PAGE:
I live in the high desert. We have sandy soil, which is great for drainage, but has few of the nutrients vegetables need to thrive and produce a bumper harvest. For me, working the soil and fertilizing my plants is an important element in the success of my garden.
Tips for Fertilizing Your Garden
Get a head start by amending soil in the fall.
Most organic soil amendments are not immediately available to plants. When you add compost and other organic matter it can take many weeks or even months before the nutrients are available to plants. With that in mind, I start preparing the soil for my garden in the fall.
In the fall, I work in compost and other soil amendments before the first freeze. Adding compost, mature horse manure, wood ash, and tiling under any remaining plant matter in the fall gives it all winter to break down so it the nutrients are readily available to plants in the spring.
Test your soil in the spring and and amend as necessary.
Most local garden centers provide soil kits that you can use to test your soil. Use the soil test kit to determine if your soil is low in any nutrients and amend it with the appropriate slow release fertilizer. New seedlings are fragile, so you don't want to burn them with too much fertilizer.
Use liquid fertilizer to supplement through out the summer.
Even though I amend the soil in my garden, I also apply liquid fertilizer through out the summer. All plants remove some nutrients from the soil. However, many summer vegetables are considered “heavy feeders” and will quickly exhaust the soil in your garden even if you have taken steps to produce a nutrient rich soil. If your vegetables deplete the soil, they will produce a poor crop without the help of fertilizer.
Beware of adding too much nitrogen to your vegetable garden.
It is important that you do not apply a general fertilizer, such as one that is intended for grass or bushes, on your vegetable garden. A fertilizer that is designed for grass contains too much nitrogen for vegetables. When an excess amount of nitrogen is applied to fruiting plants such as tomatoes and squash, it is common for the plants to produce all vines and leaves and little to no fruit. When excessive amounts of nitrogen are applied to root crops such as turnips, carrots, and parsnips, you will often end up with many leaves and very small roots. I use Miracle-Gro LiquidFeed Tomato, Fruits, and Vegetables Plant Food because it contains less nitrogen than general plant foods.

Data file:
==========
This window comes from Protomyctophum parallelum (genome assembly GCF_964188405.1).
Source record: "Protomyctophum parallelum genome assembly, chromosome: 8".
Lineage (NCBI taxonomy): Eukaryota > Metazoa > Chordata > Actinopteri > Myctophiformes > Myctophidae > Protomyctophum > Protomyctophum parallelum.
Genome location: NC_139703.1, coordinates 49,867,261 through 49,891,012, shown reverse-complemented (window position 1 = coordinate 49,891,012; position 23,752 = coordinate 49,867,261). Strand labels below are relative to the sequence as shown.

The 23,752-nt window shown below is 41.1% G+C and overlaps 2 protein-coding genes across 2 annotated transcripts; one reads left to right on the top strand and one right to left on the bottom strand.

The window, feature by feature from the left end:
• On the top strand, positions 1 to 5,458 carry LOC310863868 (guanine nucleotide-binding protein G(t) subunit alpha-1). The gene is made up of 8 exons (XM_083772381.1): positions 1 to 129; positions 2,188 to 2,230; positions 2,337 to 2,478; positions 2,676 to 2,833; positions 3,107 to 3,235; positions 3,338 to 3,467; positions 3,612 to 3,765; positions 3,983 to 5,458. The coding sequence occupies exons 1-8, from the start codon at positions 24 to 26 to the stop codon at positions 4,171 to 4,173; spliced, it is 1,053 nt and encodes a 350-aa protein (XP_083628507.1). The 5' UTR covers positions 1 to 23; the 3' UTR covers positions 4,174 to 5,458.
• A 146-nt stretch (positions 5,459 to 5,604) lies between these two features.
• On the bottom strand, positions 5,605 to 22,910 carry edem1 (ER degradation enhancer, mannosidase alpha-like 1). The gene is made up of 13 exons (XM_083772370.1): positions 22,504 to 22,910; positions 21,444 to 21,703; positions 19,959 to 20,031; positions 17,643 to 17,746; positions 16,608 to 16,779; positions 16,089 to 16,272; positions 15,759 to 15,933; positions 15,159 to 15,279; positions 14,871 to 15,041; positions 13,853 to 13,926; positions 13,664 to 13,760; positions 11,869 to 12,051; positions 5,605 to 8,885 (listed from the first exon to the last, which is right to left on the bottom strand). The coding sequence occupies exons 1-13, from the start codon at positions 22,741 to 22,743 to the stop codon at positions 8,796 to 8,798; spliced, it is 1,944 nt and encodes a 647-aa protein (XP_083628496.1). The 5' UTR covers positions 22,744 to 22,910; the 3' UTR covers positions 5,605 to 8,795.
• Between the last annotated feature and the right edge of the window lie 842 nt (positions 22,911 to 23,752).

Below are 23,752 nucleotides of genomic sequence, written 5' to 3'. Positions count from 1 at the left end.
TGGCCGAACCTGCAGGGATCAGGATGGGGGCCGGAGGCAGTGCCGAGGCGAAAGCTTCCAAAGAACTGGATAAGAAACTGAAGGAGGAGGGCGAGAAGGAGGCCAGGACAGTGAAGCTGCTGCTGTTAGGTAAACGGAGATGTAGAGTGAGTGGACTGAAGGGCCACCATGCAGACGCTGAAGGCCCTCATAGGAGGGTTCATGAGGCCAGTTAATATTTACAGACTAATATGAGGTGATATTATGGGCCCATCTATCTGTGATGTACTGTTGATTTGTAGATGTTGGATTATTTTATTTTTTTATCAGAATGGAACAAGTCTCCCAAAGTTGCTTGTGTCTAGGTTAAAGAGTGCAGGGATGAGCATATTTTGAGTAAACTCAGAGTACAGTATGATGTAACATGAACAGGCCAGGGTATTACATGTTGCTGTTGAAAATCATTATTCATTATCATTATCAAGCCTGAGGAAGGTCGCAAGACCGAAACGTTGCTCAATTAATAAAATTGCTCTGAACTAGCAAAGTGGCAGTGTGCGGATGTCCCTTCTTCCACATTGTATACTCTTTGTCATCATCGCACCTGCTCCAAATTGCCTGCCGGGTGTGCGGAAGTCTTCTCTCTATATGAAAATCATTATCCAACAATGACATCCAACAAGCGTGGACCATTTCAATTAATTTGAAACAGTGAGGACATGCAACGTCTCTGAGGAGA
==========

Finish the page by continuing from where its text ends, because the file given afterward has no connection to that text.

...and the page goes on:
Feeding your vegetables liquid fertilizer every two weeks all summer long yields more produce and larger produce. Additionally, properly fed vegetables have any easier time thriving throughout the heat of the summer months and warding off pests.
When you use liquid fertilizer on your vegetable garden, you want to deliver it to the base of the plant. Miracle-Gro LiquidFeed allows you to feed your vegetables while you water them through a drip system, sprinkler or hose.
Diluting the liquid fertilizer with water and delivering it to the base of the plants reduces the chances of “burning” your plants. Be sure to read the directions before you apply any type of fertilizer.
If it waters, now it feeds with Miracle-Gro® LiquaFeed® Universal Feeder. It’s a great tool to help you reach your gardening goals by providing the essential nutrients your plants need to thrive all season long.
This is a sponsored conversation written by me on behalf of Miracle-Gro. The opinions and text are all mine.